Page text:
Self care as an alienated parent is hard because you are alone, you are struggling with highly toxic feelings and you are scared for the future of your children. In this scenario you must do the following things –
- Reconceptualise yourself as your child’s healthy parent, put down the shame and the guilt, you have done all that you can do.
- Love the world that you live in and retrain your brain towards what is good about it not what is unfair, unjust and full of hatred. That doesn’t mean adopting a zen like persona or pretending that it doesn’t hurt, it means training your brain to appreciate those things you do have instead of zoning in on what you don’t have. Look at the birds, watch the world go by, take up a hobby, walk, move and put yourself back into the flow of life, let go of the hatred and let the love in, even if it feels difficult at first, it will come.
- Care for yourself. Eat well, limit alcohol, do not take drugs, cook, walk, swim, write, find people you can laugh with.
- Withdraw your locus of self from the soul of your child. This means stop seeing yourself as only alive through the being of your child. You brought this child to birth but you cannot help them at this time on the earth. You will always be their parent but for now your sense of self must not be located in the being of your child it must be located in you.
- Grieve for the loss of the time and the restraint on your capacity to care for your child. Grieve for yourself, grieve for your child. Make rituals. Create boundaries and endings. Not forever endings but endings for this particular part of your child’s life. Acknowledge what could have been and grieve for it.
- Eat well. Limit alcohol. Do not take drugs.
- Talk about your children, show people pictures. If you are asked if you have children say yes I do and I miss them every day because I don’t see them, they have been alienated from me. Say it. Make other people hear it. Do not labour the point but do not hide it either. The more people understand about what has happened to you the more help and love you will receive.
- Own the fact that you did all you could. Own the parts you wish you had done better. Own it all. It is your experience. Own it, feel it and then let it go.
- Stay healthy and well. Eat good food, drink small amounts of alcohol, avoid all drugs.
- Recognise that no-one is omnipotent, no-one can change everything, life has a way of taking over and there will be a balancing, eventually. What has been done is a great wrong. It will be put right, one day.
- Find people to talk to about the world, find something that gives you hope. There is always hope. Life would not be life if hope did not exist.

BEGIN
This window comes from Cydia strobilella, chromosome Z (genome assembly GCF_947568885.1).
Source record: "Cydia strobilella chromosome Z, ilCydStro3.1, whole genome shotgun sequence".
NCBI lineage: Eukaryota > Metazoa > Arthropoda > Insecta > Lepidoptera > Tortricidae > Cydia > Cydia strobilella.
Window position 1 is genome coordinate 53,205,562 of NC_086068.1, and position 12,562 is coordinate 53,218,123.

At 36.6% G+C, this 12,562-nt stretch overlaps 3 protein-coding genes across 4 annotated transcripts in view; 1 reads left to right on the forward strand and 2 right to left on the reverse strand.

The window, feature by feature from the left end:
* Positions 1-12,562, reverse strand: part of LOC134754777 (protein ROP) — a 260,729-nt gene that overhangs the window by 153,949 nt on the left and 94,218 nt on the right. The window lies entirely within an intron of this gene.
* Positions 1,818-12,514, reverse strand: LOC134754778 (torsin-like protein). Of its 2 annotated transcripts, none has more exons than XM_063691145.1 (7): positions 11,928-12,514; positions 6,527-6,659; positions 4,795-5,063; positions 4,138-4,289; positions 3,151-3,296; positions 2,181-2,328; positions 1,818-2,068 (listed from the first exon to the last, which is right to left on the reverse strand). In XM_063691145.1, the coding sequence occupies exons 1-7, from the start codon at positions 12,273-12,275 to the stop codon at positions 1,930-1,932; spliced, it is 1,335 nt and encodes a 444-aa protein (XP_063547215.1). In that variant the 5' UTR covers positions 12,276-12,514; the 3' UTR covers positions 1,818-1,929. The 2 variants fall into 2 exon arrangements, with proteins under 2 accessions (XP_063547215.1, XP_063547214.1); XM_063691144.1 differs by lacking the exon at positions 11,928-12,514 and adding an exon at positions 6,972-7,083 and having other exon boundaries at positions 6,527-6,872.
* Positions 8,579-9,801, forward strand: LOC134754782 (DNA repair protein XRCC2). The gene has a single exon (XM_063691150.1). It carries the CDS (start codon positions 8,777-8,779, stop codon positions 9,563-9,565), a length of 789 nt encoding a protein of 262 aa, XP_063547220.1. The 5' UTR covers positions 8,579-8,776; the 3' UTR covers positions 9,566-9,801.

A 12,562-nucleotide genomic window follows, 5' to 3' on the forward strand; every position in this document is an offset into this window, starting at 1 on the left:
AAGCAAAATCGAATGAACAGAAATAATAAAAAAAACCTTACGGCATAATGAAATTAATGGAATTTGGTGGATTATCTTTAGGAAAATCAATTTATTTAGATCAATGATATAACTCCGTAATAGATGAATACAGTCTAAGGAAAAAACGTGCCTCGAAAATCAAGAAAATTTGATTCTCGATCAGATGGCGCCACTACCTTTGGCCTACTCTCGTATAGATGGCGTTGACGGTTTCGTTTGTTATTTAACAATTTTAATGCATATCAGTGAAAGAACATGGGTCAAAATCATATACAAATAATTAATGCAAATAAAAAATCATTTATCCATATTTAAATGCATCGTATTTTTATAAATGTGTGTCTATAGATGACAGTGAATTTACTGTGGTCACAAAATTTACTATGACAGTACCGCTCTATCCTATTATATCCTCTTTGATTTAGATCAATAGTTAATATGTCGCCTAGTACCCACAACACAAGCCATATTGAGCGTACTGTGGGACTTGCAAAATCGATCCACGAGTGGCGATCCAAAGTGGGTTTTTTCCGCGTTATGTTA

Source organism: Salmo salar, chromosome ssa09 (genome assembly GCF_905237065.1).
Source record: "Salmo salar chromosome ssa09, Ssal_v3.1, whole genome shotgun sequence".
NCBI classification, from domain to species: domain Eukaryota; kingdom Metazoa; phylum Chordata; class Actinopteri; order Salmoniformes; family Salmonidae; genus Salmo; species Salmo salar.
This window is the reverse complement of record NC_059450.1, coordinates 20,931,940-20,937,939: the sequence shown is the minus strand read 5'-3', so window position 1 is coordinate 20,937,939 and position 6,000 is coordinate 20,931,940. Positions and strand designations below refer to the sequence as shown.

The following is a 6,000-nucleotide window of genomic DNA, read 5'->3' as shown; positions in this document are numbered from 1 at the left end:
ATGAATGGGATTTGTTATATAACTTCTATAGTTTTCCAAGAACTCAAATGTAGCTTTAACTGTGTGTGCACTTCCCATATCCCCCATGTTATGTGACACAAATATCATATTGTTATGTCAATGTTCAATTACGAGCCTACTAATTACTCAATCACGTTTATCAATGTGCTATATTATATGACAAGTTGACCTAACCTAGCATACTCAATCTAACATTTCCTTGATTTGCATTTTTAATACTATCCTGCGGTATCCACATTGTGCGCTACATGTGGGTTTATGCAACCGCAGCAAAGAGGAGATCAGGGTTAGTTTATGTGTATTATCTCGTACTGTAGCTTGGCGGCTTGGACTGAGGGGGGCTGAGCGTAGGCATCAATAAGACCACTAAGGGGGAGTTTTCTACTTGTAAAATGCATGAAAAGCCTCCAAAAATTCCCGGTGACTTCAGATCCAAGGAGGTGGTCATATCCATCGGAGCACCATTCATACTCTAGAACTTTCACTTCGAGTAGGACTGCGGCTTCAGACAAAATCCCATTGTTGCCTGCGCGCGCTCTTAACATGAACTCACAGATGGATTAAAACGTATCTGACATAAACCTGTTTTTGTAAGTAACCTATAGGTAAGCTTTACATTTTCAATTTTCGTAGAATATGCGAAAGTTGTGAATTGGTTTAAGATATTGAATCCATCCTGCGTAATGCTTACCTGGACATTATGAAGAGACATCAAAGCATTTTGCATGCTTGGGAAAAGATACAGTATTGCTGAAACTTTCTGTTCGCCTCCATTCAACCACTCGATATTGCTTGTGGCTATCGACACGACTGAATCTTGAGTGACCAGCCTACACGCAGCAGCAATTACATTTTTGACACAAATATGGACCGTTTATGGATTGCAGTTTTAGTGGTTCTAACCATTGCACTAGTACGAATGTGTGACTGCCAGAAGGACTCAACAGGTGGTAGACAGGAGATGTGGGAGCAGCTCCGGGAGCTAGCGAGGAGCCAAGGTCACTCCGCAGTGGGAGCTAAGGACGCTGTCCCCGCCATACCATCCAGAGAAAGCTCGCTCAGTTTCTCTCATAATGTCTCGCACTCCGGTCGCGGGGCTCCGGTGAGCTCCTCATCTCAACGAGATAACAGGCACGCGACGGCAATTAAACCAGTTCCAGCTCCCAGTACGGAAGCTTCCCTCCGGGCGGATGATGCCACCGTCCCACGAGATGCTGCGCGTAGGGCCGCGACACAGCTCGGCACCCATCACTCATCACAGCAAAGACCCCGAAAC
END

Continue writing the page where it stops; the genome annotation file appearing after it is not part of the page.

- Share your journey in a journal, online (but don’t let the bitterness out online it is completely contrary to healing and it is potentially harmful to your children too), privately or in a journalling group (more about that soon).
- Love the child inside of you. If you are alienated from your children, explore the back story to your arrival on this earth, were you alienated from someone when you were a child? Did someone have coercive control over you in your childhood? Dig deep, explore, find out and get perspective on your life in the here and now.
- It is not all pain and suffering. Allow yourself to notice the good things that surround you.
- Eat well, limit alcohol, avoid drugs.
- Drink lots of water.
It can be hard to do all of these things so don’t try them all at once, try one thing each week and then add another in. Know that there are people who understand what you have gone through and that it IS real it IS damaging and you CAN cope with it.
We are constantly thinking about new ways of helping families and building our services to include as much help and support as we can offer. Some of our projects have taken us time to bring to birth but they are on the way and the focus then will very much be upon helping alienated parents to help themselves. I hope you will join us in sharing that new journey everyone is welcome.
To coincide with the publication of our new book we will be offering support for alienated parents in groups and online. This will be part of the self help focus we are creating for families which is an additional service to our coaching and court based activities. Our groups will be focused on self care and not on reunification with children and as such are for parents who have done all that they can do and are now in the place where they simply have to survive. We want to bring nurture to the world of those parents and our groups will offer an intensive approach to that. More soon, if you are interested in joining a group either in London or online please email us at firstname.lastname@example.org